Saturday, 1 February 2014

AIF Player's Guide

The somewhat peculiar vocabulary and syntax understood by the text parser has its origins in the commercial text adventures of the early 80s. These games were designed to run on as little as 16k of memory, so unsurprisingly they were only able to understand a limited number of words. Things have improved since, and today's text parsers are able to recognise comparatively complex sentences. However, the core vocabulary has remained the same and most AIF games assume that the player is already familiar with it. Obviously that isn't going to be the case for people new to AIF, which is why this guide has been written. 

After the game's introduction has appeared on the screen, you will get a prompt. It will probably look like this:


This means that your character (the PC or Player Character) is waiting for you to tell him what to do. You do this by typing in a command, and then pressing Enter. In this guide, all commands that are intended to be typed into the parser are in italic all caps.

Most commands will be in the form of 'verb' or 'verb object'. You can use the definite (or indefinite) article if you want (eg. 'verb the object'), but that is usually not necessary. If there are two objects of the same basic type (eg. balls of different colours), you will need to specify which one you mean (eg. 'verb adjective object'). 

Read me! 
Before you start playing the game you should cast your eye over the readme file (if there is one for the game you're playing). While it probably won't tell you how to play AIF in general, it will tell you if there are any unusual commands in this particular game.

The information in the readme file is sometimes also accessible in the game via the help command. Some authors implement quite detailed help files, but at the very least you'll be able to get a list of the basic commands understood by the interpreter. 

Moving around 
By convention, interactive fiction uses compass directions, such as north, southwest, and so on. These directions can be abbreviated as n, sw, and so on, the same as you would see on a compass rosette. Because games are set in three dimensions, you can sometimes move up or down (abbreviated as u or d). Depending on the room, in and out might be viable directions as well.

When you enter a new location, you will see a description of it which should also describe the exits from that location. For example, if the description says "Your bedroom is to the east" you could type east (or simply e) to go to your bedroom. By default, most interpreters only display this description the first time you enter a location. However, you can use the verbose command to make it so that the description is shown every time you enter a location (this can be set back to brief). You can also look (which can be abbreviated to l) to redisplay the room description at any time.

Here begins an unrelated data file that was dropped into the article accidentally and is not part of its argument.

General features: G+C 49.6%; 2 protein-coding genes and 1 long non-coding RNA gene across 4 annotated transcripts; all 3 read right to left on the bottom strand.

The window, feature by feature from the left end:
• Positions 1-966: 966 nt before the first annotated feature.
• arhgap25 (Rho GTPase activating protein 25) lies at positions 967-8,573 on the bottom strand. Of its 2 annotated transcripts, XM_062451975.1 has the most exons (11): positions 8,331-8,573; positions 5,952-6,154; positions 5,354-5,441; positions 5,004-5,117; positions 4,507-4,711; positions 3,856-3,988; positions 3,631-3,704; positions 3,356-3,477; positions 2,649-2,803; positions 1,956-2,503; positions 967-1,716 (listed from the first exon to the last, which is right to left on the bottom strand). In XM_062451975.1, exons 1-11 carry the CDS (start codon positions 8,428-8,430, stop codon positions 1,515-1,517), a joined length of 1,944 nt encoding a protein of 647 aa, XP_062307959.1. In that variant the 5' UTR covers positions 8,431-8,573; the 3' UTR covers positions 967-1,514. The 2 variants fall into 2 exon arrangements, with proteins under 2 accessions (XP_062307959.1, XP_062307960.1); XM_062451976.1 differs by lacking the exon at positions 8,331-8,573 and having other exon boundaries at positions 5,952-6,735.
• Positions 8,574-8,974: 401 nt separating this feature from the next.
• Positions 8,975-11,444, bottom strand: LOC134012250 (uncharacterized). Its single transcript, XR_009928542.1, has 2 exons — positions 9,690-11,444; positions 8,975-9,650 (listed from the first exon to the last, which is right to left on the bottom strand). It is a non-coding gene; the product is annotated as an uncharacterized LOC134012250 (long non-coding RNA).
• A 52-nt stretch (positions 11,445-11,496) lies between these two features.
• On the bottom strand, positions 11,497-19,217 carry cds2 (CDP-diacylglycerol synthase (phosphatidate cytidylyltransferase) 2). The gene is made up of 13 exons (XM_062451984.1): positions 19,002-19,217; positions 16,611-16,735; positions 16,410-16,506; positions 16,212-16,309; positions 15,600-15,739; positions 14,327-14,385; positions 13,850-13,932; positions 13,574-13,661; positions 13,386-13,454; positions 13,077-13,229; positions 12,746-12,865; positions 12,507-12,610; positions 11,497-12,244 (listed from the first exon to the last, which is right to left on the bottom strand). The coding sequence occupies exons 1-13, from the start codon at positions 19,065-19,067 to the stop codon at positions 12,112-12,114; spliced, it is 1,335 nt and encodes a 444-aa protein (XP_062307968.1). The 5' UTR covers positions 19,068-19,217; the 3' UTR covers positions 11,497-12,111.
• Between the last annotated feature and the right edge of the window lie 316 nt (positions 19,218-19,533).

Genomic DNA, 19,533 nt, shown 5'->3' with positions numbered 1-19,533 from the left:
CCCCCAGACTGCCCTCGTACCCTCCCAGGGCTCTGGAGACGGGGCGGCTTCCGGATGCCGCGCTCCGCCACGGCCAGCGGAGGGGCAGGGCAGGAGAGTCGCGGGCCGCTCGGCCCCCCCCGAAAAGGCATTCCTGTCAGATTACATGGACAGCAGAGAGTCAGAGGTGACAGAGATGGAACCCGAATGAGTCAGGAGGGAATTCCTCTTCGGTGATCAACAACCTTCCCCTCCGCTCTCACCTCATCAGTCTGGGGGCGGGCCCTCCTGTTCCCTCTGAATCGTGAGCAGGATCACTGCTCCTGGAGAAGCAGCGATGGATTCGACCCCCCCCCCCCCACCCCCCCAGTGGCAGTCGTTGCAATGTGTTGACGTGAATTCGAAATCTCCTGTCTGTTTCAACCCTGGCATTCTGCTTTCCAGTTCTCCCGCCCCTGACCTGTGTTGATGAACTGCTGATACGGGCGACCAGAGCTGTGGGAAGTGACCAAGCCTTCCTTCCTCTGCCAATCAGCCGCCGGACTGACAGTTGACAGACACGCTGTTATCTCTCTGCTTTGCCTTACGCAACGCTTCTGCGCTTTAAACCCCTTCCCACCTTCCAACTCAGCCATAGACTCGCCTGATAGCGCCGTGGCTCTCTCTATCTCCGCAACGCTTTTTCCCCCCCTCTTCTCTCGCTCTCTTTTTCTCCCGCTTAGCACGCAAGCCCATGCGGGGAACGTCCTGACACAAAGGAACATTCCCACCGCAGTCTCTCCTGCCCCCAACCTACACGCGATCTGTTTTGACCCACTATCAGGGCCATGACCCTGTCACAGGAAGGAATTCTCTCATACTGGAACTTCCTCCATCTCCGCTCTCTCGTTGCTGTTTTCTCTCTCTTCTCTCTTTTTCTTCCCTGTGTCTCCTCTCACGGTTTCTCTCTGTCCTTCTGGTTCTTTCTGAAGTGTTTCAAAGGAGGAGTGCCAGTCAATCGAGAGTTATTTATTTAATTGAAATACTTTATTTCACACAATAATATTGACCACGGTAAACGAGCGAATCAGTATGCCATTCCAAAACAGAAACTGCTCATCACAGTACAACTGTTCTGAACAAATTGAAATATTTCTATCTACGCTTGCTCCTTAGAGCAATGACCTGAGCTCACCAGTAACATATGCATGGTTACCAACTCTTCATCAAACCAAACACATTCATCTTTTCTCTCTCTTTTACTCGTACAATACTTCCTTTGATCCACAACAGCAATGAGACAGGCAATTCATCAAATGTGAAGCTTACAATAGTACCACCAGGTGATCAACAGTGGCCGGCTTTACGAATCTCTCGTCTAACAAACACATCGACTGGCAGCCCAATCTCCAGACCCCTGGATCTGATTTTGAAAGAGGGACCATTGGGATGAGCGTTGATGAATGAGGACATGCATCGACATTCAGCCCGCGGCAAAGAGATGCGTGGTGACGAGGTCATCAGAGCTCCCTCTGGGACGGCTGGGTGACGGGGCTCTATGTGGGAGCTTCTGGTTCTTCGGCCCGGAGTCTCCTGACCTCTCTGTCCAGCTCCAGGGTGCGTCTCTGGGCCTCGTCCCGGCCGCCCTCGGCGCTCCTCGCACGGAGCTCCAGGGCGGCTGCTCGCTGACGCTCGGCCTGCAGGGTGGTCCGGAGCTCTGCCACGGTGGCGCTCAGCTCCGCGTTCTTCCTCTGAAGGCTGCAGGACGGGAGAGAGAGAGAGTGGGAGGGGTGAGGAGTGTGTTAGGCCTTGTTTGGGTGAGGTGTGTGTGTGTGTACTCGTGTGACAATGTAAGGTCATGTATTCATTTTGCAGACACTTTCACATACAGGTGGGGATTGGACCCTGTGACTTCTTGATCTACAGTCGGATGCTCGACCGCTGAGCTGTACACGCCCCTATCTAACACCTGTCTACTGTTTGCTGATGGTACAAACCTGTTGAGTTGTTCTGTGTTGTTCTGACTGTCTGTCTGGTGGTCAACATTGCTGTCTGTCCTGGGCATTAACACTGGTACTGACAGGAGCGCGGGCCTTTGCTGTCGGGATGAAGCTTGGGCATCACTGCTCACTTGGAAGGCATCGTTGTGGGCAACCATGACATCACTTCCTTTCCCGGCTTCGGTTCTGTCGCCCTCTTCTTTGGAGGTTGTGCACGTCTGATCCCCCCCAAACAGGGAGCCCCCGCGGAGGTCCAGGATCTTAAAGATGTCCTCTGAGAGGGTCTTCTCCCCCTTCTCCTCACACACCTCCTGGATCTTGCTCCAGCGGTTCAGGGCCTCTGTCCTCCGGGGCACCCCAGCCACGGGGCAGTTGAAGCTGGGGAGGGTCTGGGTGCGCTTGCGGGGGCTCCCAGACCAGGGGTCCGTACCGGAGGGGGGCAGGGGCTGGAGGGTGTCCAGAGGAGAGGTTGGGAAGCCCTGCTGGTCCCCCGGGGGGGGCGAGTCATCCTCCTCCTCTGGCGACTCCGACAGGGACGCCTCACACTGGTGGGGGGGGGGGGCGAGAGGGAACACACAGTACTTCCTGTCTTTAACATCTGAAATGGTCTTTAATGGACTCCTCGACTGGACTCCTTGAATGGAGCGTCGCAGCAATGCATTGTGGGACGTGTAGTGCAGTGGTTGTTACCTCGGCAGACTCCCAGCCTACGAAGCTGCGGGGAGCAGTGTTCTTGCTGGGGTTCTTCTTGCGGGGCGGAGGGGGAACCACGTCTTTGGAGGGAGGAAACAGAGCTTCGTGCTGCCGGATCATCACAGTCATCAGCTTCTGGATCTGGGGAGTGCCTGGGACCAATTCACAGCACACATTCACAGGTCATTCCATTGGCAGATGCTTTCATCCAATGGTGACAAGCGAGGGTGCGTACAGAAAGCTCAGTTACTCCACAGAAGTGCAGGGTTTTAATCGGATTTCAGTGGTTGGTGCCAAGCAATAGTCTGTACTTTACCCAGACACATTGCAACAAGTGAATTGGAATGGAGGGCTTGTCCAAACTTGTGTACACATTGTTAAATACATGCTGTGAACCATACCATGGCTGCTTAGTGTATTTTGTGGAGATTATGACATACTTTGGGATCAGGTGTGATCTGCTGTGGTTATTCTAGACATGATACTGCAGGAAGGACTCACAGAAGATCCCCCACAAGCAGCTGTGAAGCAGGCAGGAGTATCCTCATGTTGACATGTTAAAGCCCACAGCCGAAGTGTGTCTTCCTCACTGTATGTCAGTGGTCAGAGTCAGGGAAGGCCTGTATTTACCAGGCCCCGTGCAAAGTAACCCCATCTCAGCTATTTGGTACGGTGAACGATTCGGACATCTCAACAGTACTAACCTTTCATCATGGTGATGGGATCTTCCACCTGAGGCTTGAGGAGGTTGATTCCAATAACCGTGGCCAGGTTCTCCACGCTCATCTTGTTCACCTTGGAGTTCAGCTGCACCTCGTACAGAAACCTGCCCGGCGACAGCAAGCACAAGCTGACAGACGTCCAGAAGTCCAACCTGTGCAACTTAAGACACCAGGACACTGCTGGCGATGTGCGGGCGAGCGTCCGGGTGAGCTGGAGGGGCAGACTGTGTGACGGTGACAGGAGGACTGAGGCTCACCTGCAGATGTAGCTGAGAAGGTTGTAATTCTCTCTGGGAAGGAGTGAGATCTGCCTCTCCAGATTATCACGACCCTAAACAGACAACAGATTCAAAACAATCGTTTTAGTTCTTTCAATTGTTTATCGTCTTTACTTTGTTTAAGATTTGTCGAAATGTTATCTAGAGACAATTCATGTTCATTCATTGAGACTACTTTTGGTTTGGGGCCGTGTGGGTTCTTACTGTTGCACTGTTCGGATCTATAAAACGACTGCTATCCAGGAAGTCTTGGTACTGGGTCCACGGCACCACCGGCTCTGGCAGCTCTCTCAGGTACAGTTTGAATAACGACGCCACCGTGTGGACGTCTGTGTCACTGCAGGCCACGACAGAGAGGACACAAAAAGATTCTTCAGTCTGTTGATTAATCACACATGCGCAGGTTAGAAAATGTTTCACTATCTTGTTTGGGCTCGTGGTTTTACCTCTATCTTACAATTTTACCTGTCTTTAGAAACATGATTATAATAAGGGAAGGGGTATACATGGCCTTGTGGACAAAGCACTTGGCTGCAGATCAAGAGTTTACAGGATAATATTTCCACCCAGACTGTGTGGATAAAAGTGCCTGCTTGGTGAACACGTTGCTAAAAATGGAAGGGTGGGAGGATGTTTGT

Occasionally, you will want to stay in one location to observe something that is happening. However, you are not going to be able to make time pass without entering a command, in this case wait (which can be abbreviated to z). Each time you wait time will advance by one turn (an abstract length of time equivalent to performing one action).

Sometimes you will not be able to go in a particular direction because there is something blocking your path, such as a door. Generally, you can just open door (and some interpreters will do this automatically when you move). You can also close a door. However, much like in real life, some doors are locked. In those cases you can unlock the door if you have the correct key (if you have more than one key, you may need to specify which one you are using, for example unlock door with gold key). You can also lock a door.

north (n)
northeast (ne)
up (u)
east (e)
northwest (nw)
down (d)
south (s)
southeast (se)
look (l)
west (w)
southwest (sw)
wait (z)

Looking around 
examine (usually abbreviated as x) is the traditional command to look at an object. For example, if you typed x bed you should be provided with a description of the bed. In some cases you can also examine specific features of an object. For example, if there is a girl present, you should be able to x breasts to get a description of her breasts. If there is more than one girl present, you will have to specify whose breasts you're looking at (eg. x anne's breasts).

Sight is the most commonly used sense in AIF, but depending on the game you might be able to use the PC's other senses. For example, smell panties or listen to radio or taste wine.

It's quite common in interactive fiction for objects to be concealed by other objects. This description you get by just examining a bed won't tell you if there is anything in the bed (concealed by the covers perhaps), under the bed, or behind it. You would use search bed to find out if there was anything it in, look under bed to find out if there was anything under it, and look behind bed to find out if there was anything behind it. You might also be able to open an object if it's a container like a chest or a refrigerator. This works the same as doors, so you can close the object if it's open, and unlock it if you have the right key. In some cases you might also be able to look through keyhole.

So you've found an object hidden under the bed, and you've examined it. What now? Well you can pick up the object by typing get object (most interpreters also accept take, but get is one letter shorter). You're now carrying the object. Are you carrying anything else? To find out, type inventory (or just i). This will give you a list of all the objects your character is carrying. Note that some of these objects might be containers in their own right, such as backpacks, and you will have to OPEN them to see if there is anything inside. If you want to get rid of something, you can just drop it.

Your inventory will probably also list what your character is wearing. Most interactive fiction doesn't have to deal with characters getting undressed, but AIF does so it's invented various commands for it. Unfortunately, these commands aren't nearly as standardised. Depending on the author of the game, you might be able to strip or remove clothes in order to get undressed in a hurry. But you might also have to remove each piece of clothing individually: remove shirt, remove pants, and so on. Clothing can be layered, so once you've removed your shirt and pants, you might discover you also have to remove underwear. To get dressed again after you've finished whatever you were doing, you can usually just wear clothes (although you might have to wear underwear, wear pants, and wear shirt).